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Spherical harmonics color map

  1. Mar 26, 2015 #1


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    I am watching a video about spherical harmonics, and I am at the point where the color map is being shown for various values of ##l## and ##m##


    My question is, what am I supposed to make of these plots? Pretty colors yes, but what do these things mean?
  2. jcsd
  3. Mar 26, 2015 #2


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    http://dwb4.unl.edu/Chem/CHEM869Z/CHEM869ZLinks/www.rwc.uc.edu/koehler/biophys/6b.html [Broken]

    It looks like quantum numbers for bound electrons.
    Last edited by a moderator: May 7, 2017
  4. Mar 26, 2015 #3
    Spherical harmonics are the equivalent to the Fourier basis on S^2, as both are the eigenfunctions of the natural Laplacian. The Fourier basis is usually labeled with a set of integer wave numbers, k_n, n=1..N where N is the dimension of the coordinate vector space. Spherical harmonics are labeled with two similar integer wave numbers, usually named l and m. The graphs you posted show the function value of the (l,m)th spherical harmonic basis function with brightness as modulus and hue for the complex phase. That should allow you to understand what the complex basis function looks like.
  5. Mar 26, 2015 #4
    Not sure what the application is for your example, but the surface of a sphere may have modes of oscillation (radial surface motions).
    Simplest way is for the entire surface to move in and out (the whole sphere gets smaller and bigger) - looks like l=0 m=0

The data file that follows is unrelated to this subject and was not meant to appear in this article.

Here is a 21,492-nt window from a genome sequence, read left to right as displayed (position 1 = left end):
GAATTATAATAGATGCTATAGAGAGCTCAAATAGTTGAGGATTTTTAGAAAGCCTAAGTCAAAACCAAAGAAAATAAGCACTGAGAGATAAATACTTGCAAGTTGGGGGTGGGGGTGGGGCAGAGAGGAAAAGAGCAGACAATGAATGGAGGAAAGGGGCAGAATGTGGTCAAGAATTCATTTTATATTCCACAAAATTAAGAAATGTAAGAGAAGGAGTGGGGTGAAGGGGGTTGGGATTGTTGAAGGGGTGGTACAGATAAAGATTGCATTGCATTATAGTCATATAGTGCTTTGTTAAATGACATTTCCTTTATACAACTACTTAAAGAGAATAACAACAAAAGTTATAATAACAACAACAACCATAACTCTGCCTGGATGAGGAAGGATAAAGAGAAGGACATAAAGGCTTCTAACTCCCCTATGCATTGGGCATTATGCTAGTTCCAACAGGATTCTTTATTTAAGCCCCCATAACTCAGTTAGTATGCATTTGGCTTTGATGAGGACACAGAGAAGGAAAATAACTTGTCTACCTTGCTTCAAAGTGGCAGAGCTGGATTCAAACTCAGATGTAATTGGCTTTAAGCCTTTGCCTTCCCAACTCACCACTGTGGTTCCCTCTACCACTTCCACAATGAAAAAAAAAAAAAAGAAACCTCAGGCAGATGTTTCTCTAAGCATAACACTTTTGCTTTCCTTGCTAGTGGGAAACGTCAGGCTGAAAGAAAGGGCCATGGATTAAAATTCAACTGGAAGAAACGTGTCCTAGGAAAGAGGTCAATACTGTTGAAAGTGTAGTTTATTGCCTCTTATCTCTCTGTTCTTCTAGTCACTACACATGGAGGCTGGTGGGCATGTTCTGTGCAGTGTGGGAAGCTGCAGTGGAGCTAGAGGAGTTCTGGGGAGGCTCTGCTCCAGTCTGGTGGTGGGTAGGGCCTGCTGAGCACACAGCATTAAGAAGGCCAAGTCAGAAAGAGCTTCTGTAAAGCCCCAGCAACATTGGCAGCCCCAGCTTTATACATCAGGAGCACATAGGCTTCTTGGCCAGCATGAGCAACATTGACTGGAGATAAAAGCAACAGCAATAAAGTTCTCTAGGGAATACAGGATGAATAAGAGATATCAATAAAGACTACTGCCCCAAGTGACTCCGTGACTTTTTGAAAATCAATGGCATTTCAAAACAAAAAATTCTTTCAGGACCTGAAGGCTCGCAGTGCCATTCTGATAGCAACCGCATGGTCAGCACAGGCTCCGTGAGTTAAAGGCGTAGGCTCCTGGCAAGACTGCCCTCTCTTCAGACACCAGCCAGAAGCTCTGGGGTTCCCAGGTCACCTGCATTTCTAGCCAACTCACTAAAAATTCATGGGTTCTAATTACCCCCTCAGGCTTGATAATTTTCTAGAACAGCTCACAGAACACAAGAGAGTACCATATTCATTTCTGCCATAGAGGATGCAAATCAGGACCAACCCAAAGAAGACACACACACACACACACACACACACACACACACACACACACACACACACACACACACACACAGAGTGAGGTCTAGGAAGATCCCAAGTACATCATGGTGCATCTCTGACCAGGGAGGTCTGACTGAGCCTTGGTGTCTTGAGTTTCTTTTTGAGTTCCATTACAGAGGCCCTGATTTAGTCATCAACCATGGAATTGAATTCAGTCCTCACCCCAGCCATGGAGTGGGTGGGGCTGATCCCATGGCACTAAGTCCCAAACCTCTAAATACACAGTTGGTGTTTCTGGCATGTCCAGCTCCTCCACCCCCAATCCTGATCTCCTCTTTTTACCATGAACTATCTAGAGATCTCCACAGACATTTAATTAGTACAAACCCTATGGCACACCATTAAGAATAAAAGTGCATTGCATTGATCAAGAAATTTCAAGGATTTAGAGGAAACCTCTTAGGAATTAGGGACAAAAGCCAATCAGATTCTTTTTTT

Another way is for one half to move in as the other half moves out and vice versa - looks like l=1 m=0
    Those are the only ones that look clear in the picture, to me; but the l and m numbers are continuing to identify the modes.
    From there the sphere may be sectioned into four longitudinal quadrants where the opposing pairs make opposing motions.
    Same for eight sections, four in one half and four in the other, etc...
    And others where the moving parts are like the latitudinal bands around the Earth - looks like l=2 m=0

    The sections and bands get complicated because they interact to form whole number counts, some required to be even numbers to support a repeating series of opposite polarities of motion (the longitudinal "slices"), and others not held to that constraint (the bands) because they don't repeat, they occupy the poles... the use of the m and l numbers are used to describe all combination possibilities completely.

    Typically, colors may be used to distinguish which parts are moving in a direction at a moment to mark the polarities of the regions, and boundaries (node lines of no movement) between them.

    These harmonic "motions" may in your example be analogous to some other oscillatory property that may not be a strict motion but rather a change in some other attributes like field strength, density, polarity, probability, etc...
  6. Mar 26, 2015 #5


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  7. Mar 27, 2015 #6
    Each (l,m) has the function of two variables (angles) with complex value. We can rewrite any complex number in form 'x+iy' to r*Exp(iāˆ†) The colors is due to phase of this complex values (āˆ†) which obtain for any solid angle. This pictures only show phase without amplitudes.
  8. Mar 27, 2015 #7
    The images actually do show the magnitude, mapped to the brightness of the color.
  9. Mar 27, 2015 #8
    Forgive me. In above picture amplitudes are shown but by the brightness of each color. In first time i don't see it. Therefore this form is appreciate to show spherical functions with complex values.
  10. Mar 27, 2015 #9
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